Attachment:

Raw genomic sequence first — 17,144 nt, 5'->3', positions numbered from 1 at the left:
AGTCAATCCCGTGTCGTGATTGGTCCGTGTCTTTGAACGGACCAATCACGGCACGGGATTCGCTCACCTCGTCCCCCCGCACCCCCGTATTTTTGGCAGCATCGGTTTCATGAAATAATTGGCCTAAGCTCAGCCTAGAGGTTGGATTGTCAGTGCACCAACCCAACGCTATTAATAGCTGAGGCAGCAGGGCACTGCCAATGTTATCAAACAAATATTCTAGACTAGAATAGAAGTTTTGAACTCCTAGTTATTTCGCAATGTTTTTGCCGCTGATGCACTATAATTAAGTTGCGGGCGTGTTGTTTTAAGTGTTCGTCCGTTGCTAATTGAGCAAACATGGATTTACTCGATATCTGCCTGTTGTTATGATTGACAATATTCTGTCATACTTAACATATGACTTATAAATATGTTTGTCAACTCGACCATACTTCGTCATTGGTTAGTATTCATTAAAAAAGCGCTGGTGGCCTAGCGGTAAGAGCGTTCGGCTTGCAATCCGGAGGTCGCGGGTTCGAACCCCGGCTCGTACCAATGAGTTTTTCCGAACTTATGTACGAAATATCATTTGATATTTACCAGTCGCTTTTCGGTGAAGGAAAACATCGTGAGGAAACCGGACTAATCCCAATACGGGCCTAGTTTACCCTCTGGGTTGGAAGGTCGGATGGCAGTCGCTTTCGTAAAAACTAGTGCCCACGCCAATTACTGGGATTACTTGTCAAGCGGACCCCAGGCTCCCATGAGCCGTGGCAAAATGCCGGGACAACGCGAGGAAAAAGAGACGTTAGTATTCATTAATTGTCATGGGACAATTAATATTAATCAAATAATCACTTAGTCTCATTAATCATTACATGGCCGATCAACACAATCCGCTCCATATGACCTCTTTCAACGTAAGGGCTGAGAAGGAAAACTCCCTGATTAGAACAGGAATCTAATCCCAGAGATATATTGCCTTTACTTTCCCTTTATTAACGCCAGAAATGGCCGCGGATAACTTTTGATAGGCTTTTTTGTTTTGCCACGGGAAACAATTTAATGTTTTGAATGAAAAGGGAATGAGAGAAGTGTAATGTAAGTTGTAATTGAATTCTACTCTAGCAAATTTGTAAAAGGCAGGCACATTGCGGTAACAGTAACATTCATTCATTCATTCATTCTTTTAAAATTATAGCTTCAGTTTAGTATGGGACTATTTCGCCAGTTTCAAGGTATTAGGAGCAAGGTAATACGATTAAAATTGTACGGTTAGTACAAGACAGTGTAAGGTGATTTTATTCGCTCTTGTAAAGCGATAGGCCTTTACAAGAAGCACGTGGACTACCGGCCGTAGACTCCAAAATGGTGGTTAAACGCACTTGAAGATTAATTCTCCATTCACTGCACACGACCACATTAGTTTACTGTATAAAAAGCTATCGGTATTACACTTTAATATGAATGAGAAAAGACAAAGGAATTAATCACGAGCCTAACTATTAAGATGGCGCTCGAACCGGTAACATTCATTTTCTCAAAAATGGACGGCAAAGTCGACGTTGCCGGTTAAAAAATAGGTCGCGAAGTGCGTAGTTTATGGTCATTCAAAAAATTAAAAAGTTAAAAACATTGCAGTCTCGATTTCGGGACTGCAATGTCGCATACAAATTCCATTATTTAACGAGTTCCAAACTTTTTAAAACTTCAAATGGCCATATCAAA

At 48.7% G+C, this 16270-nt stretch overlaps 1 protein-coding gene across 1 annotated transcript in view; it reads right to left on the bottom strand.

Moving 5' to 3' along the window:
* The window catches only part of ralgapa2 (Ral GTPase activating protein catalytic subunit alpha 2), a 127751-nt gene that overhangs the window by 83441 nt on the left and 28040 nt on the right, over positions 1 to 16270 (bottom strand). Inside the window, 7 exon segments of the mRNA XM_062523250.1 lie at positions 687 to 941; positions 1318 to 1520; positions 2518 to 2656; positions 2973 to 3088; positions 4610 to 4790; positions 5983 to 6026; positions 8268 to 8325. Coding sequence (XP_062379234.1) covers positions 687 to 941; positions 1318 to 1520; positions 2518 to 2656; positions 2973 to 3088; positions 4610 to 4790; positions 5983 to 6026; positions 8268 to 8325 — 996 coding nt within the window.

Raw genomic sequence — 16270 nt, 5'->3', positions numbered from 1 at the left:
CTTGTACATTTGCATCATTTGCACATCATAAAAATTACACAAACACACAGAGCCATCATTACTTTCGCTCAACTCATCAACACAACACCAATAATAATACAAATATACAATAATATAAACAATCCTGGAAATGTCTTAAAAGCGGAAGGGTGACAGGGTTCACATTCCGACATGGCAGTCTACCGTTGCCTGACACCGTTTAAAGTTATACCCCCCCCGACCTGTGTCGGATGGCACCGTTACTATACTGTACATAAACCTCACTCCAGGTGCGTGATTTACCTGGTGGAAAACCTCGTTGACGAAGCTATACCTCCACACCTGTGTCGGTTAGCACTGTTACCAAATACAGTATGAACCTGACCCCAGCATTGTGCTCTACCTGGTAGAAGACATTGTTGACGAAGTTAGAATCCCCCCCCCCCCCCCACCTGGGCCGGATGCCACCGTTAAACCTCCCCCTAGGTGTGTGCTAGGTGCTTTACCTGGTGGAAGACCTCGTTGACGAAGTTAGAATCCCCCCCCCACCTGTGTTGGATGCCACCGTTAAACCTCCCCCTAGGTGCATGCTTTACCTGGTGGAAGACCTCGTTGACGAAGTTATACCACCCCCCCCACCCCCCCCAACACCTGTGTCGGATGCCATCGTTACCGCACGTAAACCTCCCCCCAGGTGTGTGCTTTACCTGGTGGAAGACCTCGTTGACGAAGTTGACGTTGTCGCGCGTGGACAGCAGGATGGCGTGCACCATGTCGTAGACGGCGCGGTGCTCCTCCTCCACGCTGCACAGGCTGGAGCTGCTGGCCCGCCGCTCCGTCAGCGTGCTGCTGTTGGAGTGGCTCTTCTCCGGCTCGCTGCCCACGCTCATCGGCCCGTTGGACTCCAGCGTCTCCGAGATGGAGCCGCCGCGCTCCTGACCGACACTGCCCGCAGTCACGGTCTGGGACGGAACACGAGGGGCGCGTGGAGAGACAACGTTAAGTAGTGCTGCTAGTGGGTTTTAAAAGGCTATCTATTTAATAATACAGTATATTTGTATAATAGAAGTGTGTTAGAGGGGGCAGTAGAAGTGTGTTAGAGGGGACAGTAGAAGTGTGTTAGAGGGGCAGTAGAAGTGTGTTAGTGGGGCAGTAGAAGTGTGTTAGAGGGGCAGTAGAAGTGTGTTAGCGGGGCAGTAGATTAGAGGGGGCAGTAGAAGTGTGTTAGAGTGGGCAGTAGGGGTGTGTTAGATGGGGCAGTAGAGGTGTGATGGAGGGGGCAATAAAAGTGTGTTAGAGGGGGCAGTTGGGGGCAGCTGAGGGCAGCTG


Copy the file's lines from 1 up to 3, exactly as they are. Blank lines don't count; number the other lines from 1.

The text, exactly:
Raw genomic sequence first — 17,144 nt, 5'->3', positions numbered from 1 at the left:
AGTCAATCCCGTGTCGTGATTGGTCCGTGTCTTTGAACGGACCAATCACGGCACGGGATTCGCTCACCTCGTCCCCCCGCACCCCCGTATTTTTGGCAGCATCGGTTTCATGAAATAATTGGCCTAAGCTCAGCCTAGAGGTTGGATTGTCAGTGCACCAACCCAACGCTATTAATAGCTGAGGCAGCAGGGCACTGCCAATGTTATCAAACAAATATTCTAGACTAGAATAGAAGTTTTGAACTCCTAGTTATTTCGCAATGTTTTTGCCGCTGATGCACTATAATTAAGTTGCGGGCGTGTTGTTTTAAGTGTTCGTCCGTTGCTAATTGAGCAAACATGGATTTACTCGATATCTGCCTGTTGTTATGATTGACAATATTCTGTCATACTTAACATATGACTTATAAATATGTTTGTCAACTCGACCATACTTCGTCATTGGTTAGTATTCATTAAAAAAGCGCTGGTGGCCTAGCGGTAAGAGCGTTCGGCTTGCAATCCGGAGGTCGCGGGTTCGAACCCCGGCTCGTACCAATGAGTTTTTCCGAACTTATGTACGAAATATCATTTGATATTTACCAGTCGCTTTTCGGTGAAGGAAAACATCGTGAGGAAACCGGACTAATCCCAATACGGGCCTAGTTTACCCTCTGGGTTGGAAGGTCGGATGGCAGTCGCTTTCGTAAAAACTAGTGCCCACGCCAATTACTGGGATTACTTGTCAAGCGGACCCCAGGCTCCCATGAGCCGTGGCAAAATGCCGGGACAACGCGAGGAAAAAGAGACGTTAGTATTCATTAATTGTCATGGGACAATTAATATTAATCAAATAATCACTTAGTCTCATTAATCATTACATGGCCGATCAACACAATCCGCTCCATATGACCTCTTTCAACGTAAGGGCTGAGAAGGAAAACTCCCTGATTAGAACAGGAATCTAATCCCAGAGATATATTGCCTTTACTTTCCCTTTATTAACGCCAGAAATGGCCGCGGATAACTTTTGATAGGCTTTTTTGTTTTGCCACGGGAAACAATTTAATGTTTTGAATGAAAAGGGAATGAGAGAAGTGTAATGTAAGTTGTAATTGAATTCTACTCTAGCAAATTTGTAAAAGGCAGGCACATTGCGGTAACAGTAACATTCATTCATTCATTCATTCTTTTAAAATTATAGCTTCAGTTTAGTATGGGACTATTTCGCCAGTTTCAAGGTATTAGGAGCAAGGTAATACGATTAAAATTGTACGGTTAGTACAAGACAGTGTAAGGTGATTTTATTCGCTCTTGTAAAGCGATAGGCCTTTACAAGAAGCACGTGGACTACCGGCCGTAGACTCCAAAATGGTGGTTAAACGCACTTGAAGATTAATTCTCCATTCACTGCACACGACCACATTAGTTTACTGTATAAAAAGCTATCGGTATTACACTTTAATATGAATGAGAAAAGACAAAGGAATTAATCACGAGCCTAACTATTAAGATGGCGCTCGAACCGGTAACATTCATTTTCTCAAAAATGGACGGCAAAGTCGACGTTGCCGGTTAAAAAATAGGTCGCGAAGTGCGTAGTTTATGGTCATTCAAAAAATTAAAAAGTTAAAAACATTGCAGTCTCGATTTCGGGACTGCAATGTCGCATACAAATTCCATTATTTAACGAGTTCCAAACTTTTTAAAACTTCAAATGGCCATATCAAA

At 48.7% G+C, this 16270-nt stretch overlaps 1 protein-coding gene across 1 annotated transcript in view; it reads right to left on the bottom strand.